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Joseph Pearce

Joseph Pearce is Senior Editor at the Augustine Institute, editor of the St. Austin Review and the author of books on Shakespeare, Tolkien, Chesterton and other Christian literary figures.


Writing for Faith & Culture

We welcome the submission of articles of between 600 and 1,500 words on topics related to Catholic faith and culture. Articles should be emailed as Word attachments to Joseph Pearce.

Comfortably Numb

Comfortably Numb

I have become comfortably numb.
— Pink Floyd (The Wall)

In The Odyssey, shortly after Odysseus and his men leave Troy, heading home after the interminable siege and ultimate destruction of that City, they land on the island of the Lotus-Eaters. After the horrors of war, with its blood-letting and bloodlust, these peaceable folk seem very attractive, at least at first glance. They remind us perhaps of proto-hippies, choosing “peace” and “love” over war and hatred. They certainly seem attractive to Odysseus’ war-weary men who, like disillusioned veterans returning from Vietnam, embrace a lifestyle based on the use of soporific drugs. They desire to be “comfortably numb”. The problem with such a lifestyle choice, as the perennially wise Homer reminds us, is that those who choose it “forget the way home”. The problem is not primarily the drug itself, nor is it the apathy that it induces; the problem is that it distracts us from our ultimate purpose, which is to get home. To reiterate, the problem is not principally the drug, nor the drug-induced torpor; it is the distraction.

This point is made clear when we realize that we can substitute all manner of other things for the Lotus-plant. Other natural and synthetic drugs will spring to mind but so will drug-free addictive pursuits, such as pornography or the obsessive-compulsive way in which many of us engage in social media. The things with which we choose to distract ourselves are variable and therefore in the philosophical sense accidental; the thing which is common to all these multifarious means of distraction is the distraction itself, which is therefore, literally and philosophically, of the essence.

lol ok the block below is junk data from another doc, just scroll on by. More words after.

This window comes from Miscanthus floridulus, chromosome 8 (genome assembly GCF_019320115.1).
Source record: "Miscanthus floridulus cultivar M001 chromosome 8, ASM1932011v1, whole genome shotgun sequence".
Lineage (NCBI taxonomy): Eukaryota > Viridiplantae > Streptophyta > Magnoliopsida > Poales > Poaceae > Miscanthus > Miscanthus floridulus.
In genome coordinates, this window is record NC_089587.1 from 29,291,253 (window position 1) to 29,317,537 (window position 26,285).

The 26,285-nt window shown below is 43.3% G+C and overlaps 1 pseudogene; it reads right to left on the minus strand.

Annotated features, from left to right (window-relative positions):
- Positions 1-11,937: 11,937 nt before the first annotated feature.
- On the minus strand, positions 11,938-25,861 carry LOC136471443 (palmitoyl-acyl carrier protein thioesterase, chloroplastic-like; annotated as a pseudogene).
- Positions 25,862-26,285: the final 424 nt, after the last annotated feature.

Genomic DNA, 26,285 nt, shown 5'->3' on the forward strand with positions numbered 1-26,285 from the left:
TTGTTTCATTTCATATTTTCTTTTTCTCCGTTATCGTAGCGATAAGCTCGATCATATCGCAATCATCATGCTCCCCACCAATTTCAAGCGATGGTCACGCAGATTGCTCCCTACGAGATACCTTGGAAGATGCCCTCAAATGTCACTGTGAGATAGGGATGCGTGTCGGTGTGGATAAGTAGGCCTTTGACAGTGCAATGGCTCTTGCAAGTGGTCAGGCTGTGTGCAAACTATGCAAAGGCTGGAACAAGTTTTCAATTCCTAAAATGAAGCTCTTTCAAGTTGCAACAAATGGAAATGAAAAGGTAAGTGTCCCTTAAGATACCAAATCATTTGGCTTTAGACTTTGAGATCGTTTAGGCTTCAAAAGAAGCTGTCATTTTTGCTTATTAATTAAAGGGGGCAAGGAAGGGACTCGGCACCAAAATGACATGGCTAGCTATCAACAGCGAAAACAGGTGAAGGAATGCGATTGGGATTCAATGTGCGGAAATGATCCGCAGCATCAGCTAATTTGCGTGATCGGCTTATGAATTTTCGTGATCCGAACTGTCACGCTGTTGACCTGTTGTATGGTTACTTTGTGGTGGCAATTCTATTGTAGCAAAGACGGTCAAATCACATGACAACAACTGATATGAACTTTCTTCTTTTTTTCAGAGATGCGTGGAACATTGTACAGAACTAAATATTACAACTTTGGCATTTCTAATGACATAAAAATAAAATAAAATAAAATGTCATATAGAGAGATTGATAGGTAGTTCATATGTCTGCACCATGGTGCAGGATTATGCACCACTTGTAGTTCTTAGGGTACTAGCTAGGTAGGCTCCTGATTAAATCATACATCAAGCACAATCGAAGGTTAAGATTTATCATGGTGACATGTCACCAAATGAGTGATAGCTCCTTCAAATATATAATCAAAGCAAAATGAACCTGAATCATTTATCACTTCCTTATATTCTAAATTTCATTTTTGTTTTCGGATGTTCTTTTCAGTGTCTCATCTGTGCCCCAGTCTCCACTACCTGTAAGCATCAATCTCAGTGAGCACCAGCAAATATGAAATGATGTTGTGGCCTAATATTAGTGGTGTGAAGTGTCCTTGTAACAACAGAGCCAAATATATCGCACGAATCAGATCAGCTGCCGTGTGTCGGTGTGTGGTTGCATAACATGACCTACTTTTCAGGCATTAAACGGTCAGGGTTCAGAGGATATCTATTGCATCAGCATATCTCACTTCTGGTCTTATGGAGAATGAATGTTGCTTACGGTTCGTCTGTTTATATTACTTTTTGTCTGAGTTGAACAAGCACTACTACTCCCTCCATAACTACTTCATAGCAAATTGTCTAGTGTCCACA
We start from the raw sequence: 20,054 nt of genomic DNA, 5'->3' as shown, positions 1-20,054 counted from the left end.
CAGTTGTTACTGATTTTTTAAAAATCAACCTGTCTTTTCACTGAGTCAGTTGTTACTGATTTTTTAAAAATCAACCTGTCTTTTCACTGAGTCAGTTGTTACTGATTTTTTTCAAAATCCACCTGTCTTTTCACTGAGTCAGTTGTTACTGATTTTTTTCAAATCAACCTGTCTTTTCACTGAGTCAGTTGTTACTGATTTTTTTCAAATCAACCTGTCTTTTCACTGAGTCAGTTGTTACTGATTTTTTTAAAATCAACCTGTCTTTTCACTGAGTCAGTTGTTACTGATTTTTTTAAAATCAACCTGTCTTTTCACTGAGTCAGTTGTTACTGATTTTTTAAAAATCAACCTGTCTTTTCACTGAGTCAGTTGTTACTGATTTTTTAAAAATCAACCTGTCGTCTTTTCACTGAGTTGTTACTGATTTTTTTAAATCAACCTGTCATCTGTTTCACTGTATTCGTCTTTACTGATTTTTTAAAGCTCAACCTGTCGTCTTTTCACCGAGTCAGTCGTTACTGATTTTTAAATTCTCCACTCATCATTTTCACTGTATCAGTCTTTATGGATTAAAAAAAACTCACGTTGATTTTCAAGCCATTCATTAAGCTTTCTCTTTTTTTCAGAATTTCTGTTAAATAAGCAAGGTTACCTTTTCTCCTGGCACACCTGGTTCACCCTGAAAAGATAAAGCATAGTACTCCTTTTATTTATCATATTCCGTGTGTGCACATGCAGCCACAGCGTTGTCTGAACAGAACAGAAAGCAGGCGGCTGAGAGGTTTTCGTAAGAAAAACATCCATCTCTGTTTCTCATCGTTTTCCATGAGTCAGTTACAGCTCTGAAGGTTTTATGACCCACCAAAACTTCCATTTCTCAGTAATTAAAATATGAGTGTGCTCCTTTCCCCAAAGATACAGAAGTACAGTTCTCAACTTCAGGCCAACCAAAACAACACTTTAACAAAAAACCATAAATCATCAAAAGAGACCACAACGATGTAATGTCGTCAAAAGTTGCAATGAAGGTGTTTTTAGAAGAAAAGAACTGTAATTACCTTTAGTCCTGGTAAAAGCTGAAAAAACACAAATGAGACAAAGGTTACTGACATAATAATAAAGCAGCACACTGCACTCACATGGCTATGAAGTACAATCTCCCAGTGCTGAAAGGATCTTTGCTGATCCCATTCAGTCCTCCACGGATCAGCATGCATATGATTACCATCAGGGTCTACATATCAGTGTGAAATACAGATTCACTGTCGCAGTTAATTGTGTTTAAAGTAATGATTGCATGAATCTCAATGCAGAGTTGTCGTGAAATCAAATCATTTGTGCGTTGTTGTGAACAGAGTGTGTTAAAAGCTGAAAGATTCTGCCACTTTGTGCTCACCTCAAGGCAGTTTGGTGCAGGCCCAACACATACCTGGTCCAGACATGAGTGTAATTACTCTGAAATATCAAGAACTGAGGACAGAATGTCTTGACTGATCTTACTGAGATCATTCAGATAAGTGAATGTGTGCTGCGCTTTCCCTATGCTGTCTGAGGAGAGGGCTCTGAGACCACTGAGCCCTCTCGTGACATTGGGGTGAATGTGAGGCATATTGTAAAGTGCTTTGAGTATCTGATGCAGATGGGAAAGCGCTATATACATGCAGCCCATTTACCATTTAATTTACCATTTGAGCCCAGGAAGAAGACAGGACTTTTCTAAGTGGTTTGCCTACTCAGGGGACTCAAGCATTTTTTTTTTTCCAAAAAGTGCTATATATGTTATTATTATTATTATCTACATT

The best and clearest way that I can exemplify the harmful effects of distraction-addiction is to recall my experience in prison. (Yes, dear reader, I’ve been to prison, serving two separate sentences as a young man. Those desiring more details should see my book Race with the Devil: My Journey from Racial Hatred to Rational Love.) During both of my sentences, I spent most of the time in solitary confinement, an experience that nurtured in me a lifelong love for solitude and the time that such solitude affords for contemplation. For most of the second sentence, I lived and worked in the punishment block in which rebellious prisoners were sent to spend time in solitary confinement. For the vast majority of prisoners, solitary confinement was just about the worst punishment imaginable because it forced them to do cold turkey from the distraction-drug to which they were addicted. With no distractions, nobody to talk to, no screen to stare at, and no music to listen to, I’ve seen prisoners, after a day or two alone in a cell, on the brink of breakdown, clawing the walls and screaming hysterically.

So where is this discourse on distraction leading? Does it have a point or is it nothing more than a distraction itself? The point, to which I hope it points, is Home.

Homer, in his own inimitable way, shows us in the character and voyage of Odysseus an image of homo viator, the man on a journey who experiences the adventure of life as a means of getting Home. To be sure, Homer, as a pagan, does not have the same vision of Home that the Christian has, though his vision of the after-life, as experienced by Odysseus, is much closer to Heaven than many realize and much closer than anything perceived by our own deplorably relativistic Zeitgeist. He suffers many distractions, including love-lorn goddesses promising him immortality to love-lorn virgins offering him marriage and worldly power, but he ultimately resists and rejects everything that will keep him from his ultimate goal of getting home. Indeed, in an uncanny premonition of the Christian Way of the Cross, Odysseus embraces poverty and humiliation at the hands of the most contemptuous of people as the necessary precondition of his getting Home and claiming his reward.

For the true pagan and the true Christian alike, the way home is paved with the necessity of spurning the transient comforts offered by worldly distraction. The choice for all of us is whether to remain comfortably numb, losing our way as we pursue nothing but panem et circenses (bread and circuses), or whether we choose to remain uncomfortably alive, finding our way as we pursue nothing but the Via Crucis and the Via Dolorosa, knowing that the Way of the Cross and the Way of Sorrows is the Way Home.

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A Ring of Fellowship

Measure for Measure

Measure for Measure